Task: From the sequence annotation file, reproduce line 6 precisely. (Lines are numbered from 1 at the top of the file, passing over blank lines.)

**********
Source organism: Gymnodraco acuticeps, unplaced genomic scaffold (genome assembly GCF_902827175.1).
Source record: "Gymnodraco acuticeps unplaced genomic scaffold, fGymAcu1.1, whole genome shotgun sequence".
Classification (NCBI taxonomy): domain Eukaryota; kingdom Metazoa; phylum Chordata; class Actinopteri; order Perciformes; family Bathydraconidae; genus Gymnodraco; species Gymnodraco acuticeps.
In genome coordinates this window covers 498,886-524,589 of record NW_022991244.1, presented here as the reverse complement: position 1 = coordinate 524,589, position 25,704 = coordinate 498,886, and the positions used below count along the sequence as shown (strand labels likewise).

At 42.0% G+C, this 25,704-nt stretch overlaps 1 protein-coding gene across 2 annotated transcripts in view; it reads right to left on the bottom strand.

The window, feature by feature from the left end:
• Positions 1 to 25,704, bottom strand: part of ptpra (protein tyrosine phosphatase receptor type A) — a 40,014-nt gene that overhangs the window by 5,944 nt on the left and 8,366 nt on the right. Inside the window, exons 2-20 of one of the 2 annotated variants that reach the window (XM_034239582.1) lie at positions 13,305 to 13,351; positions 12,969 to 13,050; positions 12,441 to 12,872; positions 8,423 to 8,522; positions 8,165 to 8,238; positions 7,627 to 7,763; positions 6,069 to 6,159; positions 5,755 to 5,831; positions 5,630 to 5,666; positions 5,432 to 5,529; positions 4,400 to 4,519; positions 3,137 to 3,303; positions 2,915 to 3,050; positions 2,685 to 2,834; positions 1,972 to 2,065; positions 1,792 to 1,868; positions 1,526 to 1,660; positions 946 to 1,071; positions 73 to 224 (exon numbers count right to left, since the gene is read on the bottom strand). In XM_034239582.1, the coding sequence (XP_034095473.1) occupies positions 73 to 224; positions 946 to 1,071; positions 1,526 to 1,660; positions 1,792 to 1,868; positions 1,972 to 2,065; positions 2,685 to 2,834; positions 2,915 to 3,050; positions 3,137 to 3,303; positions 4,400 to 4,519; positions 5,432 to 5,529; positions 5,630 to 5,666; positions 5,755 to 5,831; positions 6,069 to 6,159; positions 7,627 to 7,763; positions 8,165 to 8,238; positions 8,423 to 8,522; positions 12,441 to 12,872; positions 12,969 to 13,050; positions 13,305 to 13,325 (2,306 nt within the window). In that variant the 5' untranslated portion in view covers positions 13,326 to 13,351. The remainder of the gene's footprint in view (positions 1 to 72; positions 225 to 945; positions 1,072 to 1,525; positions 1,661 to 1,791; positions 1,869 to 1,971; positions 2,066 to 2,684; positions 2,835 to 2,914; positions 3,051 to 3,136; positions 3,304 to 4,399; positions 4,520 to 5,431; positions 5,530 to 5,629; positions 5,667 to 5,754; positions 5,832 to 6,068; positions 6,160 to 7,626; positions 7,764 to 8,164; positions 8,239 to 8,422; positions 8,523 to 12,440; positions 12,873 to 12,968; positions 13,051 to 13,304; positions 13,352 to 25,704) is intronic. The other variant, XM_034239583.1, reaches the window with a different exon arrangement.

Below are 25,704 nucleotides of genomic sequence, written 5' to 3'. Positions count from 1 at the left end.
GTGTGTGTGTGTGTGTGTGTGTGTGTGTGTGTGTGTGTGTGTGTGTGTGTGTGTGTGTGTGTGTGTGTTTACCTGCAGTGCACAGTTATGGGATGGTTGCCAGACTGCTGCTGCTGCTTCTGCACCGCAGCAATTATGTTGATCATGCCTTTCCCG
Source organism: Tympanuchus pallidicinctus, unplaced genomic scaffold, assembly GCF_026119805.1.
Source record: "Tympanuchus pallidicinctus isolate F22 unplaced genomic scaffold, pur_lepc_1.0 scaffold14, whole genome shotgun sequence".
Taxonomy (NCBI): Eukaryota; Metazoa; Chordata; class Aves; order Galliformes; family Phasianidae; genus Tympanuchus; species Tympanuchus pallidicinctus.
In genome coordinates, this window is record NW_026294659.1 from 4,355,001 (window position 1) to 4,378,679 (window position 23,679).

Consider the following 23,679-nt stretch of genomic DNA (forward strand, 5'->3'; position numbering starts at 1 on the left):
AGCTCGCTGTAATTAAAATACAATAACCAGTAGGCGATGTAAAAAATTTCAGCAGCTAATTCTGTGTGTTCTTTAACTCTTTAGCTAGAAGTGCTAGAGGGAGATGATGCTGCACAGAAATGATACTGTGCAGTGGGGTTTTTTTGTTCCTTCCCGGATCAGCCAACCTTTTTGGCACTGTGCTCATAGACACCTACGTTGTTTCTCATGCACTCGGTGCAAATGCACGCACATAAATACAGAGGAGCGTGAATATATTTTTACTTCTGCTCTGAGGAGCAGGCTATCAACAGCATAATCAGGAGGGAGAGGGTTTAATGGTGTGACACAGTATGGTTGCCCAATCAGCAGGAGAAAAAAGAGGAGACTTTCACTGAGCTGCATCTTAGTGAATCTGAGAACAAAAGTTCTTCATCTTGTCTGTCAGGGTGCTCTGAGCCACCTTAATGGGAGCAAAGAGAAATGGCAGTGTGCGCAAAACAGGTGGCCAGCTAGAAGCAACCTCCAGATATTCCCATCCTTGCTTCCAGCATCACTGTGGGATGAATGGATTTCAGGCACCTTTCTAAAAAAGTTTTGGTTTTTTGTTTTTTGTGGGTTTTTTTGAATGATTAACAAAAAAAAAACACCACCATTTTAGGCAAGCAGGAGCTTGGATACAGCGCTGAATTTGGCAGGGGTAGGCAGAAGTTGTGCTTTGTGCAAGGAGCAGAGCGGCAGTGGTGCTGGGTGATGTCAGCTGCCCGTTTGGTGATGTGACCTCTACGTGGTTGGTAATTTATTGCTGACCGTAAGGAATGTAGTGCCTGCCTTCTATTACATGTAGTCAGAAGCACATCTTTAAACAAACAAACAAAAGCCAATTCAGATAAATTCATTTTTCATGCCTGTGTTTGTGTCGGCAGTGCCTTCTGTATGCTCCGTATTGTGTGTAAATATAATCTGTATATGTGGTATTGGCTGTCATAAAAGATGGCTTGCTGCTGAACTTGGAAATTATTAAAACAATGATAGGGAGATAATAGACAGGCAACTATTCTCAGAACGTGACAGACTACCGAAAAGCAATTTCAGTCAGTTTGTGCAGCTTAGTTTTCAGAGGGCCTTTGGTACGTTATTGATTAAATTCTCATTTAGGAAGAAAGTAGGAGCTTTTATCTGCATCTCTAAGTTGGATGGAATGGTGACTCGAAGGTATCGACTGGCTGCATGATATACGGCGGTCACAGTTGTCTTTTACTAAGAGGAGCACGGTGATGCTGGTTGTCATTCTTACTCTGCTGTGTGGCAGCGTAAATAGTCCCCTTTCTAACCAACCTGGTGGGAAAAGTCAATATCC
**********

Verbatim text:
The window, feature by feature from the left end: